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How to Kennel Train Your Labrador Dog for Comfort and Safety

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how to kennel train

How to Kennel Train

If you’re like me, you want the best for your furry friend. That’s why I’m sharing my top tips on how to kennel train. Kennel training isn’t just about providing a safe space for your pup when you’re out, it’s also about creating a cozy retreat for them at any time.

You might be thinking, “But isn’t it cruel to confine my dog?” Not at all! When done correctly, kennel training can be a positive experience for both you and your pet. It can help with house training, reduce destructive behavior, and even aid in calming anxiety.


Benefits of Kennel Training

We’ve established that kennel training is far from a cruel act, but let’s delve deeper into understanding the actual benefits. When used correctly, it can be a vital tool in sculpting desired behavior and managing some common problems dog owners face.

Effectively Aids in House Training

Firstly, it’s worth noting that kennel training plays a vital role in house training. For many dogs, their kennel becomes their “den,” a space they naturally want to keep clean. This innate instinct encourages them to control their bladder and bowel movements, providing a great foundation for house training.

Minimises Destructive Behavior

How many times have you returned home to a chewed-up shoe or destroyed furniture? Kennel training can drastically reduce such destructive behavior. Not only does it safely confine them when you are not around to watch, but it’s also an excellent tool in teaching them what’s off limits.

Calms Anxiety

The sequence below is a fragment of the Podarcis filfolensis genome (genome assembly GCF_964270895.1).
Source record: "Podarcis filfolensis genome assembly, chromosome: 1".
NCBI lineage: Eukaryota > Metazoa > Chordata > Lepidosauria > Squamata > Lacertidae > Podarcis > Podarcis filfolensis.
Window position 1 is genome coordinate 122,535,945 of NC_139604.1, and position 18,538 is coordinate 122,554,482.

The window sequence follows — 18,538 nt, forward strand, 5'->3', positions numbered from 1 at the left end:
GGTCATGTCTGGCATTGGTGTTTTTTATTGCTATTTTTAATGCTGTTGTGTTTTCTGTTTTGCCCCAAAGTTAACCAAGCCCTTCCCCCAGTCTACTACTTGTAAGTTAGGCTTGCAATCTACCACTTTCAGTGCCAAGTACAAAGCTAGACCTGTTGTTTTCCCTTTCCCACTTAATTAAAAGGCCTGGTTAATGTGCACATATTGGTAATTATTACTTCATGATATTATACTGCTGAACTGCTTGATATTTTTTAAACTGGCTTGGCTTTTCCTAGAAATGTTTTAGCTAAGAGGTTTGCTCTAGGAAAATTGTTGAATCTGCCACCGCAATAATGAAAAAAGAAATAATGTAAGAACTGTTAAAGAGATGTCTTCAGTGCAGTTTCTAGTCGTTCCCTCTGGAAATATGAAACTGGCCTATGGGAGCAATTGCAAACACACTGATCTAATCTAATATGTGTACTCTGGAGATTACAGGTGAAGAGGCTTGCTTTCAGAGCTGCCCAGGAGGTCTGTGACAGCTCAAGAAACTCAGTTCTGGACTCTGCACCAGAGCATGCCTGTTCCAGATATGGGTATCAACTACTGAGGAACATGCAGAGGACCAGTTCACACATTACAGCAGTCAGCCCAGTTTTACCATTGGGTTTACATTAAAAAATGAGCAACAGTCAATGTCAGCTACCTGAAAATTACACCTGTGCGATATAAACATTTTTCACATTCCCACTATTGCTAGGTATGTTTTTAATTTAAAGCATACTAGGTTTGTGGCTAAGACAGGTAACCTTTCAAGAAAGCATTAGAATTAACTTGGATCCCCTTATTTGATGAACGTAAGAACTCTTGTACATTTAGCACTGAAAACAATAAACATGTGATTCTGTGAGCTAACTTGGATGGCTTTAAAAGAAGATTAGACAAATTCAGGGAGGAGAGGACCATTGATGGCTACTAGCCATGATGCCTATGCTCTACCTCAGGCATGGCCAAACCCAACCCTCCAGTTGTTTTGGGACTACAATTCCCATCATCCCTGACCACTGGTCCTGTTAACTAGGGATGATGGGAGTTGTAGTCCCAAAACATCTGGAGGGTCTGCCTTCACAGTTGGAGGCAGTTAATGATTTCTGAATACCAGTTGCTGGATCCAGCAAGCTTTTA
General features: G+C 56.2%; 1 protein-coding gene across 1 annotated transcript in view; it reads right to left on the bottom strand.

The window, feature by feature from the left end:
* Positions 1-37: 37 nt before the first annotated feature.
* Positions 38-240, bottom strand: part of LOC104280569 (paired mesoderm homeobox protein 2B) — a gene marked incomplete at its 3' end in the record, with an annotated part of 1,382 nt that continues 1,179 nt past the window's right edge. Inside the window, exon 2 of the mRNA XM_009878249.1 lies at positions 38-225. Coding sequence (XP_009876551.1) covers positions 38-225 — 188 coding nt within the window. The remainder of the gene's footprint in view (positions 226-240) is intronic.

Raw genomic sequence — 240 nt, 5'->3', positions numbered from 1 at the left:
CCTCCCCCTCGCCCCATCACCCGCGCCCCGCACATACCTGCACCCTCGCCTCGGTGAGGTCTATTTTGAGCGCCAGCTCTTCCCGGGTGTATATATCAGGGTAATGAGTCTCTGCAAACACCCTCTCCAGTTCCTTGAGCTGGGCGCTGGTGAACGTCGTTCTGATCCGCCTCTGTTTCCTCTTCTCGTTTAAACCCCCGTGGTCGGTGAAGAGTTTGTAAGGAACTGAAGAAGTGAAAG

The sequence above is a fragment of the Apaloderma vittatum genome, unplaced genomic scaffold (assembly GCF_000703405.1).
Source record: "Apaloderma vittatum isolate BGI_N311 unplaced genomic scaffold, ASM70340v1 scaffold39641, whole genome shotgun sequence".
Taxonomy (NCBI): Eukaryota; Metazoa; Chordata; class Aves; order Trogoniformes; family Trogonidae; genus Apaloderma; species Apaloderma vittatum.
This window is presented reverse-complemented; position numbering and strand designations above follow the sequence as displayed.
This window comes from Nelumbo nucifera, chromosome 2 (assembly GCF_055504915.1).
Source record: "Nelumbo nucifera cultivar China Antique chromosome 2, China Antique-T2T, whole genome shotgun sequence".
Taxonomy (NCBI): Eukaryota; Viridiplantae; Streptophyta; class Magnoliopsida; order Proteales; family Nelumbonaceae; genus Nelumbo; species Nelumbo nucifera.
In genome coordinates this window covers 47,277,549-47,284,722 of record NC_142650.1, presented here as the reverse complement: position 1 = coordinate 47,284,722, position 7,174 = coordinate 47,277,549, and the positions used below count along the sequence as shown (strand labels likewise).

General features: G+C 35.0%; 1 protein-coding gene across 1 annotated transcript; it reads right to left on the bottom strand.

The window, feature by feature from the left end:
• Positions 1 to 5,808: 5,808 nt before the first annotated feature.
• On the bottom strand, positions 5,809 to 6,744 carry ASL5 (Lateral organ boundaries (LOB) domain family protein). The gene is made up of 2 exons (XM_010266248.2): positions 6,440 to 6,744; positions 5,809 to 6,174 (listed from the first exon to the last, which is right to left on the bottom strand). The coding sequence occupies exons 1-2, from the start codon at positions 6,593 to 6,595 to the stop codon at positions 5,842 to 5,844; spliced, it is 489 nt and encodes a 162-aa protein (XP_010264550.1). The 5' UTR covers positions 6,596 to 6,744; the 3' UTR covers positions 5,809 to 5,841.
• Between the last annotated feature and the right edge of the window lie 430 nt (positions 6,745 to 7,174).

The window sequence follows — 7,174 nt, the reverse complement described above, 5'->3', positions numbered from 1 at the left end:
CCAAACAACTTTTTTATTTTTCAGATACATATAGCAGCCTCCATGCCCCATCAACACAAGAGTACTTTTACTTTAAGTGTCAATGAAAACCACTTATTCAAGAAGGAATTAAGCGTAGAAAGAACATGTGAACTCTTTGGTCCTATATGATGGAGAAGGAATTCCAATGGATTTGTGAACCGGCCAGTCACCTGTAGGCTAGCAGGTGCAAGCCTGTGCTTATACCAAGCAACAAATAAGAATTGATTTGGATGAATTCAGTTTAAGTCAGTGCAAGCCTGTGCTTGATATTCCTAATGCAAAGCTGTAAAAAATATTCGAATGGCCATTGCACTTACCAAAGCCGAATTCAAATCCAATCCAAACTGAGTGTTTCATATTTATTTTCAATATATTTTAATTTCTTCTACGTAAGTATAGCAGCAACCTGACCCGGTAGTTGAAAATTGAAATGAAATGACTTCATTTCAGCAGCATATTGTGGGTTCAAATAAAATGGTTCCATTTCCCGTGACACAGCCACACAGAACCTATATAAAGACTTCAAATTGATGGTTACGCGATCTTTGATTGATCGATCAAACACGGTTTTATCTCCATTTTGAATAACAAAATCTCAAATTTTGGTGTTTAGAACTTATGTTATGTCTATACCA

Another major advantage of kennel training is its potential to soothe anxiety. Some dogs experience separation anxiety when left alone. But a kennel can provide a secure, comforting environment that helps reduce stress and anxiety.

Here are some key statistics that highlight the benefits of kennel training

Now that we know the benefits of kennel training, it’s equally essential to choose the right kennel for your furry friend. The type of kennel is a big determinant of the success in kennel training. Here are some tips I’ve compiled to make sure you make the best decision for you and your pet.

First, consider the size of the kennel. It should be big enough for your dog to stand, turn around, and lie down comfortably. Getting a large kennel might seem like a great idea, but remember, the kennel functions as your dog’s den. Dogs have a natural instinct to keep their dens clean, and if the kennel is too big, they might use one corner for sleeping and the other for doing their business.

Second, think about the material. Kennels come in a variety of materials including plastic, wire, and soft-sided fabric. If your dog is a chewer or you’re house training your pet, a hard plastic kennel might be your best bet. Wire kennels can provide excellent ventilation, especially in hotter climates, and are often collapsible for easy transport. Soft-sided kennels are lightweight and portable, but they’re not a good choice if your dog likes to chew or is likely to try to escape.

Third, you need to think about the portability. Do you travel often with your dog? If so, a collapsible kennel or a travel-approved kennel might be a necessity for you.

Lastly, let’s not forget the kennel should be easy to clean. Accidents happen, and you’ll want a kennel that can be cleaned up easily and thoroughly to prevent any lingering smells or stains.

Choosing the right kennel involves considering your dog’s size, behaviors, and your own lifestyle. Take your time to choose wisely, and your dog will have a kennel they’re happy to call their den.

Setting up the Kennel

Setting up the right kennel involves paying attention to a few critical aspects. It’s not just about buying a kennel and putting it in a corner. You’ll need to consider the size, choose the correct location, and ensure the comfort and safety of your furry friend.

Size and Location

When it comes to size, there’s a simple rule to follow: your dog should be able to stand up, sit, turn around, and lie down without restrictions. Too small and it’ll feel like a prison. Too big and it won’t provide that safe, cozy feeling that dogs are naturally inclined to seek out.

Size consideration also extends to location. If you’re planning to move the kennel around, or travel with it, ensure it fits in your car.

As for the location, it’s advisable to place the kennel in a common area where you spend most of your time. This way, your pet won’t feel isolated and will be more inclined to use it. However, avoid high-traffic areas to minimize distractions and disturbances for your pet.

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